FT33 looks nothing like the dated southwestern cuisine and uninspired steakhouses that have defined Dallas for decades, but it is probably what the future holds for our city as it becomes a burgeoning food destination. I sat down to talk with McCallister about educating diners on his passion for vegetables, the importance of great ingredients, and why Dallas' food scene is actually much cooler than Austin's.

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Empire Baking's Meaders Ozarow Has Been Doing Simple Since Before Simple Was Cool

Categories: Interviews

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Kelly Yandell/Courtesy of Empire Baking Company
Meaders Osarow of Empire Baking Company
Ask any restaurateur and they'll tell you that it isn't easy to build a business that can withstand the test of time, especially in a market as notoriously fickle and fractured as Dallas. When someone can manage to overcome economic uncertainty, the whims of the public and bad luck to keep their establishment open for a few decades, it usually means that something wonderful lies beyond their doors. There is no place in town that this assumption is more true than Empire Baking Company.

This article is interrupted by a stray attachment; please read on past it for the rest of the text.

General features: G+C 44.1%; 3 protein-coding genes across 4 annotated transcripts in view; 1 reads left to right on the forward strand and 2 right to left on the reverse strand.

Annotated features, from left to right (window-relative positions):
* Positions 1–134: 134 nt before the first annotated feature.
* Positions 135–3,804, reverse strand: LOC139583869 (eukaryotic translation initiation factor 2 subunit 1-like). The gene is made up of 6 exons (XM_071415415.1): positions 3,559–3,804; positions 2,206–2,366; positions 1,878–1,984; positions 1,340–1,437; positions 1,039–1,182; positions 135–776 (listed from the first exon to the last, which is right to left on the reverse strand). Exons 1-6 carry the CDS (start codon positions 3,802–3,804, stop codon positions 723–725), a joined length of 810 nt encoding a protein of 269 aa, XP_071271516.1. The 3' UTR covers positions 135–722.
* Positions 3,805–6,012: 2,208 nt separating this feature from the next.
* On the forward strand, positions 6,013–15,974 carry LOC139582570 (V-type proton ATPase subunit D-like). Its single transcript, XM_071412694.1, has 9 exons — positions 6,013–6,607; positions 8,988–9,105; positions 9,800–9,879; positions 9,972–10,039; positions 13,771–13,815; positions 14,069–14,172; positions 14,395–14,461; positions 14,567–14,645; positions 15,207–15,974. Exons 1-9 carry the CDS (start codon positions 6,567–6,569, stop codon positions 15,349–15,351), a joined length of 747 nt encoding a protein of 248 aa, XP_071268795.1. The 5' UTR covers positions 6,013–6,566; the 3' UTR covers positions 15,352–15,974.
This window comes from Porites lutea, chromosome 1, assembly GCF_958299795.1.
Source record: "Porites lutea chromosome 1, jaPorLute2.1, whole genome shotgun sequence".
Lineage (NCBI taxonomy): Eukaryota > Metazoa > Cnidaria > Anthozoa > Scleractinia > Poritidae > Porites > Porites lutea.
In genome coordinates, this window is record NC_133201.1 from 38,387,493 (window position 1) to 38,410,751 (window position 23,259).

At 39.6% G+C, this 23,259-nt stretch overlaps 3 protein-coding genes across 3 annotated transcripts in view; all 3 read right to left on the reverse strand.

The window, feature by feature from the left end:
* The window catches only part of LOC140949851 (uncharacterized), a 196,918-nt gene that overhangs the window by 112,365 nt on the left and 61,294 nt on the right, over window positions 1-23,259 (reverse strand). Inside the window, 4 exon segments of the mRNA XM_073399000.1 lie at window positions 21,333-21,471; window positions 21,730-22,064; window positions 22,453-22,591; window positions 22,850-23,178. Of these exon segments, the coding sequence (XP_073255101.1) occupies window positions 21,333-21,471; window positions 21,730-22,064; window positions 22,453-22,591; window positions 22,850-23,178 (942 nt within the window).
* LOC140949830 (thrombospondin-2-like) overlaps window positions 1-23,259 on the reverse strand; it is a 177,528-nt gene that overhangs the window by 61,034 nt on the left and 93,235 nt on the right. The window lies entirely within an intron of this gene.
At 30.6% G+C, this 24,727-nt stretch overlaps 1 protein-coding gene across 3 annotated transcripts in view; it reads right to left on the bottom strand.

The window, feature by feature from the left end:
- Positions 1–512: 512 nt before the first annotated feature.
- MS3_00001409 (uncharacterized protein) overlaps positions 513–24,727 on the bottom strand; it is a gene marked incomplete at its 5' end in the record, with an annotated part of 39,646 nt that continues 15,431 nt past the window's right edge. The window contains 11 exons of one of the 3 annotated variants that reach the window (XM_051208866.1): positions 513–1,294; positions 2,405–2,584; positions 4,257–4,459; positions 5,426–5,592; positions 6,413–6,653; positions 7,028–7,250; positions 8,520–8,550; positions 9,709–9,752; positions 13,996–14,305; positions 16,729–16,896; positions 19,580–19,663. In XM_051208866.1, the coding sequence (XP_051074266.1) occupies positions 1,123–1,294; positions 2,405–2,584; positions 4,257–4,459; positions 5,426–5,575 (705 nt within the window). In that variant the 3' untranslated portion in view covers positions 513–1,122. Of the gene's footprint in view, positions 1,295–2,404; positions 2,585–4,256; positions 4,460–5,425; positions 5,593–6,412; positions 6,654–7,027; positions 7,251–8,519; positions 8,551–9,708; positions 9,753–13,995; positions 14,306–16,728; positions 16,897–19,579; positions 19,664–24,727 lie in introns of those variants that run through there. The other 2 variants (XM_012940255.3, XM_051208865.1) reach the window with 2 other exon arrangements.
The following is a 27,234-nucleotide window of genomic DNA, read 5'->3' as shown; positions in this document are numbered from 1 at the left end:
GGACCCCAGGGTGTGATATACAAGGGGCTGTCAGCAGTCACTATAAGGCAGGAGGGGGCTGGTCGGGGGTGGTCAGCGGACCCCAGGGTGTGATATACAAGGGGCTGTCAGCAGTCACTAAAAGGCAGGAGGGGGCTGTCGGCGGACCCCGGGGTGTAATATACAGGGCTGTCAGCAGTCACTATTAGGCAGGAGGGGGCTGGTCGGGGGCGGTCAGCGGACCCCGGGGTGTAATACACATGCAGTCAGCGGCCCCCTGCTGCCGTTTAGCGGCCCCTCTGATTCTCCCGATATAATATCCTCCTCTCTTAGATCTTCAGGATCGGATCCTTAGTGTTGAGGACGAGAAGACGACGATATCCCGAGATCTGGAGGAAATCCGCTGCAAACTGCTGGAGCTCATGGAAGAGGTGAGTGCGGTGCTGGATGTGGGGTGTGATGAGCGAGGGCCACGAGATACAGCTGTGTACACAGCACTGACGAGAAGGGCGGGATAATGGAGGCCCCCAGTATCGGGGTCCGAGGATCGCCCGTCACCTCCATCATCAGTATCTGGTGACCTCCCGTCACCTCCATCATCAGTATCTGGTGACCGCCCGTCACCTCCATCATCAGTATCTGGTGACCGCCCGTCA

In the 21 years that Meaders Ozarow and her husband have operated their bakery, the food scene has changed dramatically. As food trends marched toward a simpler, less chemical-laden future, places like Empire had been keeping it simple since day one. I sat down to talk with Ozarow about how she's seen Dallas and its consumers change in the last 20 years, the gluten-free craze, and America's unique array of delicious baked goods.

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Where Chef John Tesar Eats Out in Dallas

Categories: Interviews

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Alison V. Smith
John Tesar
Chefs will always tell you that they don't have enough time to go out to dinner, but even professionals need a break from cooking. And if anyone has a right to say that he's too busy to eat out, it's John Tesar. He's still working six nights a week at his spanking-new steakhouse, Knife, which is a tall order even for someone who's been in the business 35 years.